jayles Nov-27-2013

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@Jayles ... good words for progress (the noun) are headway and strides; wakefulness also works for insomnia or saying, "I was restless."

I don't think that not knowing which latinates were in OE forholds folks. Everyone has to find out how deep they can go or want to go. However, can often work about the ones that were in OE as well. "Sake" in OE and ME had the meaning of "cause, case (legal)" so a hardcore Anglisher could swap in "sake" for "case" (in the legal witt) but now we're treading on unknown land for those who, sadly, lack a knowledge of older words or older meanings seldom noted.

Sadly also, the OED is often wrong in their etyms but then, out of the blue, matches up one that I wouldn't think it would hav otherwise. Anyway, I hav made a list of OE latinates and posted it. Truthfully, two lists. One list was too long for blogspot to take so I had to break it into two. The list grows a bit almost every week as I find more words or more info on the words that I hav.

AnWulf Dec-04-2013

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I found a copy of "The Stories of English" by David Crystal in the library, and there is a wealth of info about OE therein

jayles Dec-04-2013

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@Anwulf re "progress" : yes you are right. However for my goals (ESOL), I need to teach the meaning of "pro" and "gress" as building blocks toward con-gress, ag-gress-ive, grade, a-gree, pro-pose, pro-fess, pro-ceed and so on. Basically teaching Latin I guess. A bit like us learning: выбор сбор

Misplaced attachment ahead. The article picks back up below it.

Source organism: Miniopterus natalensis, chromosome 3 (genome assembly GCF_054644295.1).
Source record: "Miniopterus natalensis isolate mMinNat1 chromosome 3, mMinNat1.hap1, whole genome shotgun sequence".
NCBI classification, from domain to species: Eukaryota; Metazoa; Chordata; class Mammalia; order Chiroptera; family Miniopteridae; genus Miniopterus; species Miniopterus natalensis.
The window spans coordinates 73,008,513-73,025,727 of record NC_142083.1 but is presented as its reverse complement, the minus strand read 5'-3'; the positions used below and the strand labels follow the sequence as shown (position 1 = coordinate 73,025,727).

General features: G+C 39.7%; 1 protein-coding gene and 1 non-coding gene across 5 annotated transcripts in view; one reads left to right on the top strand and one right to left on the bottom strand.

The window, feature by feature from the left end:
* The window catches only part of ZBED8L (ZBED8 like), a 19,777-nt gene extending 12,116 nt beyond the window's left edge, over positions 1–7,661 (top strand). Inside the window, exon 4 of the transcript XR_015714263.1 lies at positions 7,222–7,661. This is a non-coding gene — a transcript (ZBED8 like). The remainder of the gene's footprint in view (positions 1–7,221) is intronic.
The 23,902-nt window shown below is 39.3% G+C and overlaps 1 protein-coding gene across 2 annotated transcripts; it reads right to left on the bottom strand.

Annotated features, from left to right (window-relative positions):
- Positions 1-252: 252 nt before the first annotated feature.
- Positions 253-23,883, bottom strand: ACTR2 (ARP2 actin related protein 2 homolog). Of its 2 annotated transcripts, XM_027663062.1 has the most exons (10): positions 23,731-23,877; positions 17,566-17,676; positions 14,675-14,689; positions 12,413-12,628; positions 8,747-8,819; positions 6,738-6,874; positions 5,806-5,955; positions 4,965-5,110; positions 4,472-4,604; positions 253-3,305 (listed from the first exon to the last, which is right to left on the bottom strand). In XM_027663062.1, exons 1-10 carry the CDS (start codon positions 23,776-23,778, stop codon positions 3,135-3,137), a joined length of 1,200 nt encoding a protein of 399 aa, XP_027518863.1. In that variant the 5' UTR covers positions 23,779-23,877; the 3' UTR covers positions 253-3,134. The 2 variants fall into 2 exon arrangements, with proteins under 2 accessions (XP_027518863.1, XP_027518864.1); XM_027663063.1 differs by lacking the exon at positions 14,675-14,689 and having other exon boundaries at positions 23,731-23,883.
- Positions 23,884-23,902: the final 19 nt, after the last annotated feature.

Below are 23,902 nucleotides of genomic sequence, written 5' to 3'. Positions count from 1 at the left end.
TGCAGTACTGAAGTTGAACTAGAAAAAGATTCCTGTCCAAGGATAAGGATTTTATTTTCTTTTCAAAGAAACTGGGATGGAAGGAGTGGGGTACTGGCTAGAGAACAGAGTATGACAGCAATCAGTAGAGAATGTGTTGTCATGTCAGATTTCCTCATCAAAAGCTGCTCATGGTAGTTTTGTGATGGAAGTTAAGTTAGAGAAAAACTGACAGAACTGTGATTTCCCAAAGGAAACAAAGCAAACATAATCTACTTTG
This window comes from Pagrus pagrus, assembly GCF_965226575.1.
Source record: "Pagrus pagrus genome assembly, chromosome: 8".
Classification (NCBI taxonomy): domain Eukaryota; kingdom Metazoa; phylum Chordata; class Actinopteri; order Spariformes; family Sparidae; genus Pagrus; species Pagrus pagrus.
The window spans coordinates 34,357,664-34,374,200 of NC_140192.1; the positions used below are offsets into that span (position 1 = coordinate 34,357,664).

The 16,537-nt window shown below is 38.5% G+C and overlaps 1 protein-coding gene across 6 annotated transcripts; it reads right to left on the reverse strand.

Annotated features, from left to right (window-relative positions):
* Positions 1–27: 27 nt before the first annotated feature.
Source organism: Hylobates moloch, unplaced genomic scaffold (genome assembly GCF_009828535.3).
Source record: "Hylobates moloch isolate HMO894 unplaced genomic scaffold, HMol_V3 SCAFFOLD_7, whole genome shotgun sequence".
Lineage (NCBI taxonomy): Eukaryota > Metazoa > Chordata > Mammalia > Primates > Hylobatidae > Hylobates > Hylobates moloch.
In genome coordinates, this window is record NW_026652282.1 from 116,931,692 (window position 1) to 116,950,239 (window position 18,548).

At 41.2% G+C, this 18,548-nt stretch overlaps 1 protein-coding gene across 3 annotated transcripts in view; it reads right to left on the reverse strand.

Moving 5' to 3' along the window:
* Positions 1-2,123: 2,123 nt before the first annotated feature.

jayles the ungreedy Dec-04-2013

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I feel your pain ... your akes ... your wrack (wrack in OE also meant pain ... pain was also pine [from Latin] ... same word, pain is a doublet that came thru French). I hav a lot of Hispanic frends that I help and I to speed them along, I giv them all the latinates that match up with the Spanish words.

But for my Asian frends, I think the latinates befuddles them sometimes if they haven't alreddy learnd a Romance tung.

AnWulf Dec-05-2013

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I came to this forum by googling "showcase used as a verb". On another site that google took me to there was a quote from George Orwell about the diminuation of language inherent in the use of nouns as verbs.

I found myself using the verb "showcase", and I felt very pleased with myself, but afterwards queasy and disgusted with myself for using it, and wondered if I had been reading the Daily Mail too much and unconsciously thinking it is clever to use their clichés. I hadn't thought about it before.

I do find that reading that sort of material diminishes the quality of my own writing. I have never been a person who is naturally "in the loop", and have been made to feel inferior because I don't understand jargon and don't use it. Jargon sounds clever, but it is a cheap way of trying to describe your thoughts and impressions.